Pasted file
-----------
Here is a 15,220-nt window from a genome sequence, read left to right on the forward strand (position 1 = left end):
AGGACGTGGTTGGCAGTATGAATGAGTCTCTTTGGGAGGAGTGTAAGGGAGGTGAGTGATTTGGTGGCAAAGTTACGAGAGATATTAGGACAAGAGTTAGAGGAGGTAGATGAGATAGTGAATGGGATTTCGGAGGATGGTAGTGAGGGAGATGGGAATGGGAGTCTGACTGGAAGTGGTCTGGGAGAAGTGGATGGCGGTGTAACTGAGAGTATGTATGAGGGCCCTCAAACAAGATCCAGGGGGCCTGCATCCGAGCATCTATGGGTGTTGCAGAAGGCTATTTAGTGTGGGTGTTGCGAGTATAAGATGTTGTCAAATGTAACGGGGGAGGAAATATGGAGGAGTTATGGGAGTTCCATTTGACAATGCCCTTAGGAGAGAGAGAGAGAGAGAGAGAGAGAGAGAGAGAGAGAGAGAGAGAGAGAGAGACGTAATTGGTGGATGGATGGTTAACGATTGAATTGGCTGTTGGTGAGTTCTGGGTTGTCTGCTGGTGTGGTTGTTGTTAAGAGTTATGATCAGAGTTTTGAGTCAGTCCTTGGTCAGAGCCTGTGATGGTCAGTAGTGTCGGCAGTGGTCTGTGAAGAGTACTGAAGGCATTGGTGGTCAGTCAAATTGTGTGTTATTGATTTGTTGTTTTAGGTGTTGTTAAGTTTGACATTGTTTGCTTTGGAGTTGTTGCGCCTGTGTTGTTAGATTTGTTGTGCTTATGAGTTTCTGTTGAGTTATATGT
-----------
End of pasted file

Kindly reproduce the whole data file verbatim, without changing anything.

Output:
Here is a 15,220-nt window from a genome sequence, read left to right on the forward strand (position 1 = left end):
AGGACGTGGTTGGCAGTATGAATGAGTCTCTTTGGGAGGAGTGTAAGGGAGGTGAGTGATTTGGTGGCAAAGTTACGAGAGATATTAGGACAAGAGTTAGAGGAGGTAGATGAGATAGTGAATGGGATTTCGGAGGATGGTAGTGAGGGAGATGGGAATGGGAGTCTGACTGGAAGTGGTCTGGGAGAAGTGGATGGCGGTGTAACTGAGAGTATGTATGAGGGCCCTCAAACAAGATCCAGGGGGCCTGCATCCGAGCATCTATGGGTGTTGCAGAAGGCTATTTAGTGTGGGTGTTGCGAGTATAAGATGTTGTCAAATGTAACGGGGGAGGAAATATGGAGGAGTTATGGGAGTTCCATTTGACAATGCCCTTAGGAGAGAGAGAGAGAGAGAGAGAGAGAGAGAGAGAGAGAGAGAGAGAGAGAGAGACGTAATTGGTGGATGGATGGTTAACGATTGAATTGGCTGTTGGTGAGTTCTGGGTTGTCTGCTGGTGTGGTTGTTGTTAAGAGTTATGATCAGAGTTTTGAGTCAGTCCTTGGTCAGAGCCTGTGATGGTCAGTAGTGTCGGCAGTGGTCTGTGAAGAGTACTGAAGGCATTGGTGGTCAGTCAAATTGTGTGTTATTGATTTGTTGTTTTAGGTGTTGTTAAGTTTGACATTGTTTGCTTTGGAGTTGTTGCGCCTGTGTTGTTAGATTTGTTGTGCTTATGAGTTTCTGTTGAGTTATATGT